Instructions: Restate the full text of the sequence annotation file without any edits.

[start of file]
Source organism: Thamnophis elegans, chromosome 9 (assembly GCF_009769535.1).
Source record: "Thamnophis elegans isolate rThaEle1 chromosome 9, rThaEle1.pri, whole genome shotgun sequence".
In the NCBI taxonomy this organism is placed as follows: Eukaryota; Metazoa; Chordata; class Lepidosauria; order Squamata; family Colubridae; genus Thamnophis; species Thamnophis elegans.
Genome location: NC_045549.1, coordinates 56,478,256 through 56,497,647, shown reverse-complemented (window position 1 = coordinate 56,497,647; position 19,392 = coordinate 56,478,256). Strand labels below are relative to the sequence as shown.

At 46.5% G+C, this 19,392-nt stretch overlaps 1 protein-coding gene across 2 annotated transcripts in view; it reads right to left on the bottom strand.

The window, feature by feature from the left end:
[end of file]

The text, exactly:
Source organism: Thamnophis elegans, chromosome 9 (assembly GCF_009769535.1).
Source record: "Thamnophis elegans isolate rThaEle1 chromosome 9, rThaEle1.pri, whole genome shotgun sequence".
In the NCBI taxonomy this organism is placed as follows: Eukaryota; Metazoa; Chordata; class Lepidosauria; order Squamata; family Colubridae; genus Thamnophis; species Thamnophis elegans.
Genome location: NC_045549.1, coordinates 56,478,256 through 56,497,647, shown reverse-complemented (window position 1 = coordinate 56,497,647; position 19,392 = coordinate 56,478,256). Strand labels below are relative to the sequence as shown.

At 46.5% G+C, this 19,392-nt stretch overlaps 1 protein-coding gene across 2 annotated transcripts in view; it reads right to left on the bottom strand.

The window, feature by feature from the left end: